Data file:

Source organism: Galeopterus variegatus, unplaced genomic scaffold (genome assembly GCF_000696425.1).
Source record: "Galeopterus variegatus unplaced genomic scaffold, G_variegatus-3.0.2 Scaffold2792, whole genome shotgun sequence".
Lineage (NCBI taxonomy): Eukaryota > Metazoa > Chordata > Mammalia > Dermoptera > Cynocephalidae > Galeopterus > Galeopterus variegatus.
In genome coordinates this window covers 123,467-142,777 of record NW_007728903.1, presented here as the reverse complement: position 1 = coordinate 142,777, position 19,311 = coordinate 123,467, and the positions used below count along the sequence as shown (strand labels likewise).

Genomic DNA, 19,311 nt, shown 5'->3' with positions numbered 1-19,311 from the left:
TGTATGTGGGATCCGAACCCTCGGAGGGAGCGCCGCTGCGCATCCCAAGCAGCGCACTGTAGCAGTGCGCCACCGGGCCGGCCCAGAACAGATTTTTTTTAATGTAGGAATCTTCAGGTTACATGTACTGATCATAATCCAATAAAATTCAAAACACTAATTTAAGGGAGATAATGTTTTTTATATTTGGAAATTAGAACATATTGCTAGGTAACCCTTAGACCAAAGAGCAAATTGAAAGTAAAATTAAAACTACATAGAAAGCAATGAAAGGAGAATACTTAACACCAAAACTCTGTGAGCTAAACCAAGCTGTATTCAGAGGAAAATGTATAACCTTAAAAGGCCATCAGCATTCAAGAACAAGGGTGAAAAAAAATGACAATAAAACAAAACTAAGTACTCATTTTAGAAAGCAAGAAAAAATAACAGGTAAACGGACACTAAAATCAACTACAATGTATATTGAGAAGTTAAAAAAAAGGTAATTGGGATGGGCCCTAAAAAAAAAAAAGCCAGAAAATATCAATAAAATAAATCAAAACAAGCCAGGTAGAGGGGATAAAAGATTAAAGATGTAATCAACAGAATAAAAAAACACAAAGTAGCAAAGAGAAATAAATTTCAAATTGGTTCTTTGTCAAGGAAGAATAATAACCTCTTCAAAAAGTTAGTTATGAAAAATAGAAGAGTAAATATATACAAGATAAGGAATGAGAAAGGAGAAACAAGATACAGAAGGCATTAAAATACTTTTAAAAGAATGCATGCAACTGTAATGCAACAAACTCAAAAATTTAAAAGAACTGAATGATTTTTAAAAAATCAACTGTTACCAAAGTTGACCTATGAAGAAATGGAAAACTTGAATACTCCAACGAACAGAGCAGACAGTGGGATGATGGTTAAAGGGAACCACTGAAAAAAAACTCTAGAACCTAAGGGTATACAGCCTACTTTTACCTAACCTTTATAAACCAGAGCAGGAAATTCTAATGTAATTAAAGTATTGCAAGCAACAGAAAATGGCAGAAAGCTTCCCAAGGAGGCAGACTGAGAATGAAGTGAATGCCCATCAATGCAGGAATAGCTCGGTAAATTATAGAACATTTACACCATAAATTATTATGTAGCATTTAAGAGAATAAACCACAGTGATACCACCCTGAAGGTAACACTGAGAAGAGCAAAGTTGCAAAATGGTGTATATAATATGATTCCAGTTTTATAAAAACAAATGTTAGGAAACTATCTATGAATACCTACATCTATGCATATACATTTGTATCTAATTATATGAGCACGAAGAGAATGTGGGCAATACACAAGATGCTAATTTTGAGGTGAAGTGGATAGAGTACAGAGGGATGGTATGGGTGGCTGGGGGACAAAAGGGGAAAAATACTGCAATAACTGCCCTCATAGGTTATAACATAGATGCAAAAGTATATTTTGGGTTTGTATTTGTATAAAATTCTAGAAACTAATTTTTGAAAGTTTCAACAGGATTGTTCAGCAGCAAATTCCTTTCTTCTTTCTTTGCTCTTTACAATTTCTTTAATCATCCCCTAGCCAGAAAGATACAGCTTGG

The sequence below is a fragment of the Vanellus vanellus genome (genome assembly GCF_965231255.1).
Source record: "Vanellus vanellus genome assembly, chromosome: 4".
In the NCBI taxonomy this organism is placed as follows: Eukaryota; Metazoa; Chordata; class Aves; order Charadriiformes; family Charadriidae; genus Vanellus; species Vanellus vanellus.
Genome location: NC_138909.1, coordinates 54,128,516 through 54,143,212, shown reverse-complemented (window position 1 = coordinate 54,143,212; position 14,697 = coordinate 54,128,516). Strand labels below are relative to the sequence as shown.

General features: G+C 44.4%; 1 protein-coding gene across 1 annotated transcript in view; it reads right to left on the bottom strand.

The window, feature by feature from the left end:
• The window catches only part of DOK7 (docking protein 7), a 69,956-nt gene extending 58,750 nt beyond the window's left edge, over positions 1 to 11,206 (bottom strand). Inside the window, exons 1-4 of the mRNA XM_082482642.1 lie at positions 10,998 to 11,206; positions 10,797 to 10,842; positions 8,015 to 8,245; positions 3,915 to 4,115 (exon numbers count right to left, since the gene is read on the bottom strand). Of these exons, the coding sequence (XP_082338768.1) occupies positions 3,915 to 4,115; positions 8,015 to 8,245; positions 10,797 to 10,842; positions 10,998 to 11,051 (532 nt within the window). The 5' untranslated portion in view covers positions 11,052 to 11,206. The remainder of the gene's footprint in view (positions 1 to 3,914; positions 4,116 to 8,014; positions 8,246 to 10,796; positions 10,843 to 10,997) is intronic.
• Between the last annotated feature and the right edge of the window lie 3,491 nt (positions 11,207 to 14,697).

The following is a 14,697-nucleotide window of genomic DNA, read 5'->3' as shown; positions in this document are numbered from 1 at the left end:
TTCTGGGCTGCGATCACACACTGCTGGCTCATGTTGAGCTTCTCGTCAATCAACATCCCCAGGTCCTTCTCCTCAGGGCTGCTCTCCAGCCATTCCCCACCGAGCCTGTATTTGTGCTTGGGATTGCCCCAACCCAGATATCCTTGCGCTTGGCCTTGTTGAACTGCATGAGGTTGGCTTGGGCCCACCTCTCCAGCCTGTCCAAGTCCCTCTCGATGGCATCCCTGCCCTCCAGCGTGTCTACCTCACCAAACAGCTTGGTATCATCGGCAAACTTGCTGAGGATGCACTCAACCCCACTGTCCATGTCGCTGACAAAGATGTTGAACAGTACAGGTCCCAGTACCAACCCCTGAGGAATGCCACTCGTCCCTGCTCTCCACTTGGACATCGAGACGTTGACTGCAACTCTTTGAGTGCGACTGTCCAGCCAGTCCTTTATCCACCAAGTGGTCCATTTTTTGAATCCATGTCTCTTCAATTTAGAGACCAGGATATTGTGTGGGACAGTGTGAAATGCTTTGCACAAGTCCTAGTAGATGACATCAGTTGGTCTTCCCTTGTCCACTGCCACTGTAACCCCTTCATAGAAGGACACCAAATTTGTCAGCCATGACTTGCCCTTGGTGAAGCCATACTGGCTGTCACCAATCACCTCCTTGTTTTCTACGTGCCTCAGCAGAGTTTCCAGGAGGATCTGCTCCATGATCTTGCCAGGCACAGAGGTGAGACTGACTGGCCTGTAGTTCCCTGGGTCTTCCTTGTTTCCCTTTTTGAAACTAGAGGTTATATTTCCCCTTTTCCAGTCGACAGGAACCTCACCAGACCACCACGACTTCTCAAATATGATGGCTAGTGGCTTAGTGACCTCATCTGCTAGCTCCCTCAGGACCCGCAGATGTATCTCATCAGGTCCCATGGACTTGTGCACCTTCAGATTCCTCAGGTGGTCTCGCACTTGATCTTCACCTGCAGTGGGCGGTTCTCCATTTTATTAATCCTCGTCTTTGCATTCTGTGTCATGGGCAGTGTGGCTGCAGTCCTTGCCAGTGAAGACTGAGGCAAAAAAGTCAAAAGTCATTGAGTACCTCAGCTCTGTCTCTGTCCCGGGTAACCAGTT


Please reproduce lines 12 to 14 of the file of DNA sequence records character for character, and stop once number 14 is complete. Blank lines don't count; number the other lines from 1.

The window, feature by feature from the left end:
• The window catches only part of DOK7 (docking protein 7), a 69,956-nt gene extending 58,750 nt beyond the window's left edge, over positions 1 to 11,206 (bottom strand). Inside the window, exons 1-4 of the mRNA XM_082482642.1 lie at positions 10,998 to 11,206; positions 10,797 to 10,842; positions 8,015 to 8,245; positions 3,915 to 4,115 (exon numbers count right to left, since the gene is read on the bottom strand). Of these exons, the coding sequence (XP_082338768.1) occupies positions 3,915 to 4,115; positions 8,015 to 8,245; positions 10,797 to 10,842; positions 10,998 to 11,051 (532 nt within the window). The 5' untranslated portion in view covers positions 11,052 to 11,206. The remainder of the gene's footprint in view (positions 1 to 3,914; positions 4,116 to 8,014; positions 8,246 to 10,796; positions 10,843 to 10,997) is intronic.
• Between the last annotated feature and the right edge of the window lie 3,491 nt (positions 11,207 to 14,697).